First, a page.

Leonardo’s first production AW609 civil tiltrotor, AC5, has joined the test fleet and will fly soon, after which it will join the ongoing flight-test certification program in Philadelphia, according to William Sunick, the company’s head of tiltrotor marketing. The AC5 has already undergone ground-based certification trials, including testing of indirect effects of lightning strikes and testing of high-intensity radiated fields. Components for AC5 were contributed “from across the Leonardo ecosystem,” including from PZL-Świdnik in Poland and from Leonardo UK, Sunick said.
The AW609 combines the vertical take-off and landing performance of a helicopter with the speed, range, and comfort of a turboprop airplane. Beyond urban transportation, the aircraft is also designed for emergency medical services (EMS), search and rescue (SAR), offshore operations and patrol, and other applications. The AW609 can carry up to nine passengers in a comfortable pressurized cabin, has a max cruise speed of 275 knots, and can travel up to 700 nautical miles in a single flight—about twice as fast and twice as far as a traditional helicopter. It cruises at altitudes up to 25,000 feet, flying safely both in inclement weather and in known icing conditions. The AW609 features fly-by-wire flight controls, Collins Aerospace Pro Line Fusion avionics, and two Pratt & Whitney PT6C-67A engines.
The new aircraft will boost the test fleet to four aircraft in total—AC2 was lost in a flight testing crash in Italy in 2015, AC1, which first flew in 2003, is currently being used for ground testing in Italy, and AC4 is currently conducting flight tests, having recently returned from a demonstration tour in Dubai. AC4 is fully representative of the final production configuration, and successfully performed its first flight at Leonardo’s Philadelphia plant on December 23rd of 2019. AC6, the first customer aircraft (for Bristow Group), is one of three aircraft currently on the production line at the AW609 manufacturing facility in Philadelphia.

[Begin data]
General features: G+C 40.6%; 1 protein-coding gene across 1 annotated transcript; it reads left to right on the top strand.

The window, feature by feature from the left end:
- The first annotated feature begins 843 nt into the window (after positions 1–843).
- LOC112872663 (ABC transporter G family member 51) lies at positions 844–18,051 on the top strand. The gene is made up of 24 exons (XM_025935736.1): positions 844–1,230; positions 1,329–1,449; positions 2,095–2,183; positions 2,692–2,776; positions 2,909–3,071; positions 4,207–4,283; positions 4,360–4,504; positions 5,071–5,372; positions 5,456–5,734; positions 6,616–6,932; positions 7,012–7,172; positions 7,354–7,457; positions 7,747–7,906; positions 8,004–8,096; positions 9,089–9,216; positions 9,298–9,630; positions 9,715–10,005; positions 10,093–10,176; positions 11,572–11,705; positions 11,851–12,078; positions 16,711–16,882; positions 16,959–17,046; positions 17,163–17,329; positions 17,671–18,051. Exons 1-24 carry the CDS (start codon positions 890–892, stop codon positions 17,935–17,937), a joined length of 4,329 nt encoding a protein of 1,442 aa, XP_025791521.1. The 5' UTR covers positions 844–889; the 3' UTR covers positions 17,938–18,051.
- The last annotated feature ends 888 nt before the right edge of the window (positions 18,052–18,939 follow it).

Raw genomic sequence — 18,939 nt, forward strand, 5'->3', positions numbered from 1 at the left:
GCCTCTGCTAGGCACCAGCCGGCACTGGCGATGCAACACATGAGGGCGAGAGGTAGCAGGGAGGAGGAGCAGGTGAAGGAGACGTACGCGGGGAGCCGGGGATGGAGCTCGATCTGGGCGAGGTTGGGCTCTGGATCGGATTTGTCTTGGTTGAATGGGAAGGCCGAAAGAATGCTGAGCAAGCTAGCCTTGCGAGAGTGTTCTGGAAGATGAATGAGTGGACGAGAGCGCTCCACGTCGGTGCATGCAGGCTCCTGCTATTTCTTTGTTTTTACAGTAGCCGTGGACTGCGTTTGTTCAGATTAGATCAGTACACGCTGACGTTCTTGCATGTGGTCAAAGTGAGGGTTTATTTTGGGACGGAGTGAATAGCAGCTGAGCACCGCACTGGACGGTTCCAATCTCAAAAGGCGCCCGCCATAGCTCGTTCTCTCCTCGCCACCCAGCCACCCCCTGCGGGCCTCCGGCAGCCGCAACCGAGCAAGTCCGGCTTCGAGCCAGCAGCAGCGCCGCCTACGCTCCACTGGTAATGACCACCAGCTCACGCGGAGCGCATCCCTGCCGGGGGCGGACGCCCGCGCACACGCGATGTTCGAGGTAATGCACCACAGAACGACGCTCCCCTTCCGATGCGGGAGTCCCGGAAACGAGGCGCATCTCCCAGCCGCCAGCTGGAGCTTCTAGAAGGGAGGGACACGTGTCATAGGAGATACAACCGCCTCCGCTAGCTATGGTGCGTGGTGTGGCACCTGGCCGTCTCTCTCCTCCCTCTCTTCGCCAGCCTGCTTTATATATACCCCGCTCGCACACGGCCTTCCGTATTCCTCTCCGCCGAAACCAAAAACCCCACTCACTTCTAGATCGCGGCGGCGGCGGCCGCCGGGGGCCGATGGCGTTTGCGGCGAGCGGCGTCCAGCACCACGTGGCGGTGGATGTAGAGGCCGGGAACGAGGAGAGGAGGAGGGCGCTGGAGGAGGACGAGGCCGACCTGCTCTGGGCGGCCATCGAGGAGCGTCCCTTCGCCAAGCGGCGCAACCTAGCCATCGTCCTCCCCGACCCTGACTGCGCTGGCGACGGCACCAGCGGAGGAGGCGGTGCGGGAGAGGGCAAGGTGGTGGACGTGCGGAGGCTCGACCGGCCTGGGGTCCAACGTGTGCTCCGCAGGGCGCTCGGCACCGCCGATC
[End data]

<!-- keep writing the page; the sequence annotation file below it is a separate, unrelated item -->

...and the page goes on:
Although production is “still ramping up,” according to Sunick, he did not rule out multi-site production of the aircraft in the future if justified by market demand. He noted that specific mission kits and capabilities, such as search-and-rescue (SAR) and flight into known icing, will be added following aircraft certification. “We have a good idea of what all our variants—SAR, VIP, corporate, EMS, utility, and parapublic—will look like as we have all those variants flying on our helicopters right now—so we have a pretty good idea of what customers would want and how to integrate it onto the aircraft. But right now we are focused on the aircraft itself and getting it certified,” he said. “These pieces of kit gear are nothing new.”
“The flight envelope has been defined and right now we’re just checking the [certification] boxes.” These certification requirements include using AC1 on a ground stand to verify inspection intervals and mean time between overhauls, and using AC3 for engine handling performance and load level surveys. Leonardo is also validating the 30-minute run-dry capability of the 609’s five gearboxes—a capability that is already used on its conventional helicopters.
Why it’s important: The AW609 will be certified under the FAA’s new Powered Lift category, the first new category of aircraft certified by the FAA in decades. Combining the vertical take-off and landing performance of a helicopter with the speed, range, and comfort of a turboprop airplane, the AW609 is poised to transform private and intercity transport. However, the company is still early in the process of certifying the aircraft for commercial operation.
Source // Leonardo press release; AINonline